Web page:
Rental vacancies continue to increase across most of Sydney
15 April 2019
The March REINSW Residential Vacancy Rate Report reveals a 0.4 per cent increase in vacancies across Sydney, from 3.2 per cent on 15 February, to 3.6 per cent on 15 March. Other key NSW reporting areas such as the Illawarra region saw a 0.2 per cent fall in vacancy rate, while the Hunter region remained steady at 1.7 per cent.

The REINSW Residential Vacancy Rate Report is based on the proportion of unlet residential dwellings to the total rent roll of REINSW member agents on the 15th of each month. Carried out monthly, the research – a survey of REINSW member agents conducted by Survey Matters – collects the total properties on agency rent rolls, the number of properties that were vacant on the 15th of the month, and the postcode in which a majority of agents’ rental properties are located. The suburb-level rates reported by agents are weighted based on the ABS 2016 Census Selected Dwelling Characteristics.  The latest report, for March, is based on survey responses covering 113,100 residential rental properties. 

Sydney data

Overall, Sydney experienced a 3.6 per cent vacancy rate in March, compared with 3.2 per cent in February. Inner Sydney  and Outer Sydney  saw a slight increase of 0.8 and 0.4 per cent, respectively, while Middle Sydney  had a vacancy rate of 3.1 per cent – a 0.5 per cent drop from the previous month.

REINSW President Leanne Pilkington says: “The vacancy rate in Sydney’s Inner ring – areas such as Ashfield, Leichardt and Marrickville – increased in March due to lower demand and high supply. Sydney’s outer ring is also experiencing a similar situation. Feedback from real estate agencies in areas such as Baulkham Hills and Blacktown has been that old, dated units are harder to lease for the same price they had been getting previously, and landlords are unwilling to drop rental prices.”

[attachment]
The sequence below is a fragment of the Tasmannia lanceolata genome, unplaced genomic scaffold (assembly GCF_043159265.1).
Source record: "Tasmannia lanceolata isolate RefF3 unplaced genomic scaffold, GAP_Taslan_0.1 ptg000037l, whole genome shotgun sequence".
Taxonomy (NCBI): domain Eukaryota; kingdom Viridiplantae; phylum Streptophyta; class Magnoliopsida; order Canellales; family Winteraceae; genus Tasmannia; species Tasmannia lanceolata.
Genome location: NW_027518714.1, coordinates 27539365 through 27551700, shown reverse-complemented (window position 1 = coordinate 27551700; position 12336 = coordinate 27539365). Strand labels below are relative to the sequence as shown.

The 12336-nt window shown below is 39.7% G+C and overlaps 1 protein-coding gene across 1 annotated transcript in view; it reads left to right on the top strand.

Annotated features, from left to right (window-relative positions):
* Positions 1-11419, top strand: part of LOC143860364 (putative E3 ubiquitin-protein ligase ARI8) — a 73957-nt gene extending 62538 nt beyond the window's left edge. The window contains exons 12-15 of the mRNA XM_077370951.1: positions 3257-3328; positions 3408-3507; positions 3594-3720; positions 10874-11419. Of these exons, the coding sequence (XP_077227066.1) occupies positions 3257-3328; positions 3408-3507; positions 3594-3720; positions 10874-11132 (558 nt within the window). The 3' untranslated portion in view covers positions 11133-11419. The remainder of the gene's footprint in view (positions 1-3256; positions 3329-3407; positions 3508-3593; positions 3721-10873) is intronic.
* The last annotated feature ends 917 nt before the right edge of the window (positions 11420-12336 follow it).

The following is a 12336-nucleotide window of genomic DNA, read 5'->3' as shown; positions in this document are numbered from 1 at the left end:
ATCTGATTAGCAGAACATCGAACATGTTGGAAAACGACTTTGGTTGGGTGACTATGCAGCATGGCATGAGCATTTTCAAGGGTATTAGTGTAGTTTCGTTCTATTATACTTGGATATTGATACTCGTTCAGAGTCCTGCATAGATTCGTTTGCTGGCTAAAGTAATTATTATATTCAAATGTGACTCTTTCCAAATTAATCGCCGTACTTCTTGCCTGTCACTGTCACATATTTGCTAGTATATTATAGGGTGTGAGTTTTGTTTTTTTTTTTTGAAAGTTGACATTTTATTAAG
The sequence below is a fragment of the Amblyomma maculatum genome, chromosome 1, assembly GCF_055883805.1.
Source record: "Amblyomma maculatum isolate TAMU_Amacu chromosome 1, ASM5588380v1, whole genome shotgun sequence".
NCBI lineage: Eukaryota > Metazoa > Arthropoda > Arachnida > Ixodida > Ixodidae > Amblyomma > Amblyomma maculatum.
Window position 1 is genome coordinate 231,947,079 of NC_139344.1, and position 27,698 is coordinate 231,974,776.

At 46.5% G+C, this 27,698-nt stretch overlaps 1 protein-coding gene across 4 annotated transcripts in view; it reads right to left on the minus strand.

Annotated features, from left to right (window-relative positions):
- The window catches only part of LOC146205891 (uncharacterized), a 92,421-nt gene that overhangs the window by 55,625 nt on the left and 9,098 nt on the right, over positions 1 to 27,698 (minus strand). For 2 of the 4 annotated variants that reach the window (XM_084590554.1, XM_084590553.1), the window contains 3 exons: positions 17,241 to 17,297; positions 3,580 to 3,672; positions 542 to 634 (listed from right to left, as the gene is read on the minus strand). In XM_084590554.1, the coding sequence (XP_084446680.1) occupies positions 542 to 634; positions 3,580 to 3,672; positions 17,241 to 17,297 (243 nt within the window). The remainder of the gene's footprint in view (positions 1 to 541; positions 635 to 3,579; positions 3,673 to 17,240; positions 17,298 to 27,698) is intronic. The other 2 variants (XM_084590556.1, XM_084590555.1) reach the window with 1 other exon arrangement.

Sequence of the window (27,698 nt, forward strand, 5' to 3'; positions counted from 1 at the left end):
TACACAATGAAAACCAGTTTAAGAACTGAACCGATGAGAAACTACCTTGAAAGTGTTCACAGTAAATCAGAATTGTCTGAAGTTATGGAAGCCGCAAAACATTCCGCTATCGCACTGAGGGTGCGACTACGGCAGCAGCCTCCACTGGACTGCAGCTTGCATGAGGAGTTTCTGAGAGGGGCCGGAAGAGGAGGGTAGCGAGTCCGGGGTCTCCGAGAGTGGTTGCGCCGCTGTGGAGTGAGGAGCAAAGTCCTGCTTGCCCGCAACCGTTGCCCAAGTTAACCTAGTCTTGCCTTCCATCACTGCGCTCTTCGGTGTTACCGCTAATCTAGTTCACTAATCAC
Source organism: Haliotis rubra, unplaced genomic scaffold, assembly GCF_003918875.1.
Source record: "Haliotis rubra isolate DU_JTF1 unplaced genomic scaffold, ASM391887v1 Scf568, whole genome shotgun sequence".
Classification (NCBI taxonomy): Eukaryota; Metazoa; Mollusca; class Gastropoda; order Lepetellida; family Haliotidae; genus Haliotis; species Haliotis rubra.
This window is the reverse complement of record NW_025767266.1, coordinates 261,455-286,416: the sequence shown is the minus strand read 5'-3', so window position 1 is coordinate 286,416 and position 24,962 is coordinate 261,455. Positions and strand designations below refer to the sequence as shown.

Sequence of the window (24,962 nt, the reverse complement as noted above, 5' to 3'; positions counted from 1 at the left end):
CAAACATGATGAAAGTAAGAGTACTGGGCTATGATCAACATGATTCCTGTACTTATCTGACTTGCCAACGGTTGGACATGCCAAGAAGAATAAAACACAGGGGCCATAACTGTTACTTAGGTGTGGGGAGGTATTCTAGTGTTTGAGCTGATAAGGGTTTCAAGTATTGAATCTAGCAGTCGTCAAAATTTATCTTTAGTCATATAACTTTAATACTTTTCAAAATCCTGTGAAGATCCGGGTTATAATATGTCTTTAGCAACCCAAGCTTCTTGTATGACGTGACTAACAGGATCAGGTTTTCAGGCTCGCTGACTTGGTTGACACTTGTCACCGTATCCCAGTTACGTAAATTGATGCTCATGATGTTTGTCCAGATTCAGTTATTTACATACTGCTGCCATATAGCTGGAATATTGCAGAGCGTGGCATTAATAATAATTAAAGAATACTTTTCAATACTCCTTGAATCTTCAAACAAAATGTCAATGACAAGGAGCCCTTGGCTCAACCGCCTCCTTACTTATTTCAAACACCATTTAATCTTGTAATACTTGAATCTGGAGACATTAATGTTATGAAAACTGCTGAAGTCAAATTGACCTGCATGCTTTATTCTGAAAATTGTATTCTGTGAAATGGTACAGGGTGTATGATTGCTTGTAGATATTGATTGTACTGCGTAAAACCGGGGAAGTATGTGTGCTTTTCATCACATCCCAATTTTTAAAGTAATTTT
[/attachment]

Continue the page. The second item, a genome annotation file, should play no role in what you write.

“In contrast, Sydney’s middle ring is experiencing a decline in vacant properties. According to real estate agencies in areas such as Strathfield and Parramatta, landlords have been willing to reduce rents to attract tenants.” 

The Hunter region
Overall vacancy rates in the Hunter region remained steady, particularly in Newcastle where there was a 2.1 per cent vacancy rate in both February and March. Other areas in the region  dropped by 0.1 per cent from February, to 1.5 per cent this month.

The Illawarra region
Wollongong and surrounding areas saw a 0.2 per cent fall in rental vacancies, from 2.4 per cent on 15 February, to 2.2 per cent on 15 March. 

Other regional NSW areas
The rest of NSW saw mild increases in six key areas: the Central Coast (to 2.8 per cent), Central West (to 2.0 per cent), Coffs Harbour (to 2.1 per cent), Mid-North Coast (to 2.8 per cent), Orana (to 1.8 per cent), and South Eastern (to 2.9 per cent).

Albury (0.8 per cent vacancy rate), Murrumbidgee (0.9 per cent), New England (2.2 per cent), and the South Coast regions (2.6 per cent) saw decreases this month of between 0.3 and 0.5 per cent.
 
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